Good Hot or Cold: Carrot Soup with a Gingery Kick

No wonder carrots taste so good, not to mention versatile. They have the second highest sugar content among vegetables, after beets. Carrots  shows up in savory and sweet dishes, like carrot cake. We also like carrots in stews, puréed with sautéed onions and extra virgin olive oil, and in soups. The carrot soup featured here caught our eye because of its gorgeous color and gingery kick.

We also like that the soup has a creamy texture — not because of heavy cream. Instead, you add a potato which is puréed along with the other ingredients: carrots, leeks, and ginger. (Click here to get the gingery carrot soup recipe.)

The soup comes from a great book that’s both a valuable reference tool and a source of numerous vegetable and fruit recipes: The San Francisco Ferry Plaza Farmers’ Market Cookbook (Chronicle Books, 2006), by Christopher Hirsheimer and Peggy Knickerbocker. We’ve also featured a rapini pasta from the book, which showcases the widely acclaimed Ferry Plaza Farmers’ Market and the growers who sell their just-picked produce there. (Click here to get the rapini pasta recipe.) The book also is loaded with useful information about individual vegetables and fruits.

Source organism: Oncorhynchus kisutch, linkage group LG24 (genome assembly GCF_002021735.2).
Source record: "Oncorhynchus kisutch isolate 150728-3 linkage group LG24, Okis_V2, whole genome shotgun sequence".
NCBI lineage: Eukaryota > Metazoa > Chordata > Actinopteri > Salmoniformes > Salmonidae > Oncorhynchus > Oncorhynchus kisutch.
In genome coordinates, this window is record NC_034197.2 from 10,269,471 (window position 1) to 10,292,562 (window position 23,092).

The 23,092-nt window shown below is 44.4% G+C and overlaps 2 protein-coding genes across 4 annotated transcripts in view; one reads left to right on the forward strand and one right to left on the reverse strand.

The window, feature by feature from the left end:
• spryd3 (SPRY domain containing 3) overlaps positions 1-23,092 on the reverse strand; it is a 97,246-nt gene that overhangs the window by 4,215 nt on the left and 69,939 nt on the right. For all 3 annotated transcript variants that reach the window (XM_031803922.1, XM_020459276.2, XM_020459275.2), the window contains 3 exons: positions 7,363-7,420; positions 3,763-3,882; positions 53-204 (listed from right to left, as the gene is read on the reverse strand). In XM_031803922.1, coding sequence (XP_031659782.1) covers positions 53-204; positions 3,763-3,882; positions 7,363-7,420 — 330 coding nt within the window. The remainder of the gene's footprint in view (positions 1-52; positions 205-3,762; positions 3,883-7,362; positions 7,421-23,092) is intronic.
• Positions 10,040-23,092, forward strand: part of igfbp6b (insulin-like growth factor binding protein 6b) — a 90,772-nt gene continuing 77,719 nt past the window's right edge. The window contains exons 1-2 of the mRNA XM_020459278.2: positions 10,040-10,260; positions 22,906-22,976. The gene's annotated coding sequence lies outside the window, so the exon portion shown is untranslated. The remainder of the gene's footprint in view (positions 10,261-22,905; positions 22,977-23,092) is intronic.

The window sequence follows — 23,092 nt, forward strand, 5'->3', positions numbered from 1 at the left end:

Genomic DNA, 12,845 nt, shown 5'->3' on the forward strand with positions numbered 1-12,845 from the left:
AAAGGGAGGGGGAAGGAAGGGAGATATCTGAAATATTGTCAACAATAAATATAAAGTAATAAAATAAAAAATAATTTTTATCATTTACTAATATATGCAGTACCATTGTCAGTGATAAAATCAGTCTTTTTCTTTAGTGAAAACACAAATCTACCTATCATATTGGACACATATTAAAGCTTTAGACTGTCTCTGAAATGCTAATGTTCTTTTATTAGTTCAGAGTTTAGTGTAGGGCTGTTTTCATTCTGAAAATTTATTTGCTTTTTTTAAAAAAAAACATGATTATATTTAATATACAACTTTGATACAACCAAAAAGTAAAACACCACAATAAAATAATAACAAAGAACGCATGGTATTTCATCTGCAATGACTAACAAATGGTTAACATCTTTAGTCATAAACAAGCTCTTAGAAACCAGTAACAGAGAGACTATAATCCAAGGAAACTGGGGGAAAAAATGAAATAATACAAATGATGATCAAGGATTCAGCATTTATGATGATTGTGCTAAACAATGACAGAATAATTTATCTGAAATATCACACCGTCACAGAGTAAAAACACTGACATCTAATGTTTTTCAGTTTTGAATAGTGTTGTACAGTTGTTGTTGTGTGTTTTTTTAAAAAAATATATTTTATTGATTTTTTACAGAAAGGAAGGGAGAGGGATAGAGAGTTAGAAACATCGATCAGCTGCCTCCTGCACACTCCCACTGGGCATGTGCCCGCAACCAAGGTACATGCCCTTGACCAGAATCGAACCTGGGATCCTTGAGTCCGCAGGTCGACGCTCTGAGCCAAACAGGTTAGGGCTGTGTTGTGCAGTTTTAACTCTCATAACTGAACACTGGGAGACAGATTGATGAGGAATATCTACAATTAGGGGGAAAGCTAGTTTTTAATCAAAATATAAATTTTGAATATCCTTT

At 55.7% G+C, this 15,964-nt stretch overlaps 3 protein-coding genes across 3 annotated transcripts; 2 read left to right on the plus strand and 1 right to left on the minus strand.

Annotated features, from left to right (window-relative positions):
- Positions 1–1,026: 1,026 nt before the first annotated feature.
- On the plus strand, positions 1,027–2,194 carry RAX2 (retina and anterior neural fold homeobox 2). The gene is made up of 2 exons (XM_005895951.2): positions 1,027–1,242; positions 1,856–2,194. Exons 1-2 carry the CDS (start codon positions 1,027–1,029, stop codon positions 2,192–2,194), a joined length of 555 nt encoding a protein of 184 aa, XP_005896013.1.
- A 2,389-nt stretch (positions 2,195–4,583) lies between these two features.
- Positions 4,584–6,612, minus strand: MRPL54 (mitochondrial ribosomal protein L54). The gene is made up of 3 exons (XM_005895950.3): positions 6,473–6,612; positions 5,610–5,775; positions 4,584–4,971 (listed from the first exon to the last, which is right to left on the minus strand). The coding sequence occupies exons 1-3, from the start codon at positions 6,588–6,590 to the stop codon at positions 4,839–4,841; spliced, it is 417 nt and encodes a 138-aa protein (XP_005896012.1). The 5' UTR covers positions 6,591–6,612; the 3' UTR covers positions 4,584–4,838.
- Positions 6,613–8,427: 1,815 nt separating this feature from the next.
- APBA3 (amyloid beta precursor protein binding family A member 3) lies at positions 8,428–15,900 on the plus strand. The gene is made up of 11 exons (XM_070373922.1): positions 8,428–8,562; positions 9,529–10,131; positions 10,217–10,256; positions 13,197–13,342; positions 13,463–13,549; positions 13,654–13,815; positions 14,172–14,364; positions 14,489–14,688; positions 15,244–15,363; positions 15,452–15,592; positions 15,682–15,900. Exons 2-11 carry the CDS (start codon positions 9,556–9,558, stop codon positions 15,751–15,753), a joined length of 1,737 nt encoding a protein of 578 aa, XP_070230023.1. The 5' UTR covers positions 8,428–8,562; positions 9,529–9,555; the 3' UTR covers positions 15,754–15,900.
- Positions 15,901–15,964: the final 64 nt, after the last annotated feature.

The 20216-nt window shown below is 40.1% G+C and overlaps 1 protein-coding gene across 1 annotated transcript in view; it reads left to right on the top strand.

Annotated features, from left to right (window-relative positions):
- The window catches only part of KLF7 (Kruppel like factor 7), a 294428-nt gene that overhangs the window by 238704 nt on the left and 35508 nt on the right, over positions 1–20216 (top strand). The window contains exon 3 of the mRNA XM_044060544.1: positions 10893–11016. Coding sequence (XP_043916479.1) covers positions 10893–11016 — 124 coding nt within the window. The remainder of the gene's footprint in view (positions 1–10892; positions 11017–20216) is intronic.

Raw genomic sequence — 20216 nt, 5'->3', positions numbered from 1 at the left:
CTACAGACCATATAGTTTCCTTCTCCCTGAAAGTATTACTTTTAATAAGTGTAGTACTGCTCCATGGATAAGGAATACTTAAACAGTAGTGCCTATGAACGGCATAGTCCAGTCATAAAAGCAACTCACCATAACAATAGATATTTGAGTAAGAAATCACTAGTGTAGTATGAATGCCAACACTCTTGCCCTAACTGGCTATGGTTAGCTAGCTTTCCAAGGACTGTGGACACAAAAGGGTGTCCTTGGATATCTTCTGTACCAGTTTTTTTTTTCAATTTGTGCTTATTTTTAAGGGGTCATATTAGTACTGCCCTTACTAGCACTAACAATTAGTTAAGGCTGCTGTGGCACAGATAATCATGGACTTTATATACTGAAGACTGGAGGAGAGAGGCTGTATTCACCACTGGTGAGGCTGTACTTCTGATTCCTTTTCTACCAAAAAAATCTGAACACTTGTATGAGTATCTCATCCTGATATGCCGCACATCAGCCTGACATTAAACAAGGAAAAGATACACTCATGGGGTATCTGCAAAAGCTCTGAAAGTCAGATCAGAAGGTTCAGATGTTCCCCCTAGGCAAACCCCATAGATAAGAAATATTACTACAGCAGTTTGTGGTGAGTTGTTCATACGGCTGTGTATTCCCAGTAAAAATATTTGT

Like the carrot, this soup is versatile. You can serve it hot in the winter, or cold in the summer. It’s also simple to make. The leeks and onion are sautéed in extra virgin olive oil. The carrots, potato and ginger are added, followed by the broth. The soup is simmered for about an hour until the carrots are soft, and then puréed.

We learned one other interesting fact about carrots from Hirsheimer and Knickerbocker’s book. The carrot gets its color from beta-carotene, and vitamin A is derived from beta-carotene. “Low levels of vitamin A have been linked to the formation of cataracts, proving the old wives’ tale that carrots are good for your eyes,” the authors note.

Bon appétit,

Claude S. Weiller
Vice President of Sales & Marketing
California Olive Ranch


Get 10% off your first order.